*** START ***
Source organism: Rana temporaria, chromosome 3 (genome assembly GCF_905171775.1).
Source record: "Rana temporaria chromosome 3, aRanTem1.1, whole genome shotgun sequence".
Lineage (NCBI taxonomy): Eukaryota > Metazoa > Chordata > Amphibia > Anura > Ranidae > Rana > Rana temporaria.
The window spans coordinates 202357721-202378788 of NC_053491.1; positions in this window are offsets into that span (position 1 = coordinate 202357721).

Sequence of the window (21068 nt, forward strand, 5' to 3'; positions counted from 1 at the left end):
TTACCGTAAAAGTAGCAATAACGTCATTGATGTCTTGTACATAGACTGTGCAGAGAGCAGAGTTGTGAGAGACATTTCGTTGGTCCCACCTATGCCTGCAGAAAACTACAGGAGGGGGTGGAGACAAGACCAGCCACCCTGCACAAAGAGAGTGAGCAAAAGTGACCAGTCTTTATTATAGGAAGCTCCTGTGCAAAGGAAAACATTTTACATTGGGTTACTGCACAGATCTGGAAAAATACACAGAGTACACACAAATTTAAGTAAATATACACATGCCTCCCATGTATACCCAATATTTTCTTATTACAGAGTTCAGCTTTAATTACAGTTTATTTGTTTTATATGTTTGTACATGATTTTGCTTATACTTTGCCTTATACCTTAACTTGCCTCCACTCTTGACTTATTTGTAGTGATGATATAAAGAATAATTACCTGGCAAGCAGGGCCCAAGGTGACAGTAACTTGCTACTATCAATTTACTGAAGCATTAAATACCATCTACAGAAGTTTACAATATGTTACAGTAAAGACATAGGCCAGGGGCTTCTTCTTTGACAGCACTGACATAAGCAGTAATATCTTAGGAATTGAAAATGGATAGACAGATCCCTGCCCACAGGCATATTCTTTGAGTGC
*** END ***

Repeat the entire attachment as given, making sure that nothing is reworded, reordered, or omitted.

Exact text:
Source organism: Rana temporaria, chromosome 3 (genome assembly GCF_905171775.1).
Source record: "Rana temporaria chromosome 3, aRanTem1.1, whole genome shotgun sequence".
Lineage (NCBI taxonomy): Eukaryota > Metazoa > Chordata > Amphibia > Anura > Ranidae > Rana > Rana temporaria.
The window spans coordinates 202357721-202378788 of NC_053491.1; positions in this window are offsets into that span (position 1 = coordinate 202357721).

Sequence of the window (21068 nt, forward strand, 5' to 3'; positions counted from 1 at the left end):
TTACCGTAAAAGTAGCAATAACGTCATTGATGTCTTGTACATAGACTGTGCAGAGAGCAGAGTTGTGAGAGACATTTCGTTGGTCCCACCTATGCCTGCAGAAAACTACAGGAGGGGGTGGAGACAAGACCAGCCACCCTGCACAAAGAGAGTGAGCAAAAGTGACCAGTCTTTATTATAGGAAGCTCCTGTGCAAAGGAAAACATTTTACATTGGGTTACTGCACAGATCTGGAAAAATACACAGAGTACACACAAATTTAAGTAAATATACACATGCCTCCCATGTATACCCAATATTTTCTTATTACAGAGTTCAGCTTTAATTACAGTTTATTTGTTTTATATGTTTGTACATGATTTTGCTTATACTTTGCCTTATACCTTAACTTGCCTCCACTCTTGACTTATTTGTAGTGATGATATAAAGAATAATTACCTGGCAAGCAGGGCCCAAGGTGACAGTAACTTGCTACTATCAATTTACTGAAGCATTAAATACCATCTACAGAAGTTTACAATATGTTACAGTAAAGACATAGGCCAGGGGCTTCTTCTTTGACAGCACTGACATAAGCAGTAATATCTTAGGAATTGAAAATGGATAGACAGATCCCTGCCCACAGGCATATTCTTTGAGTGC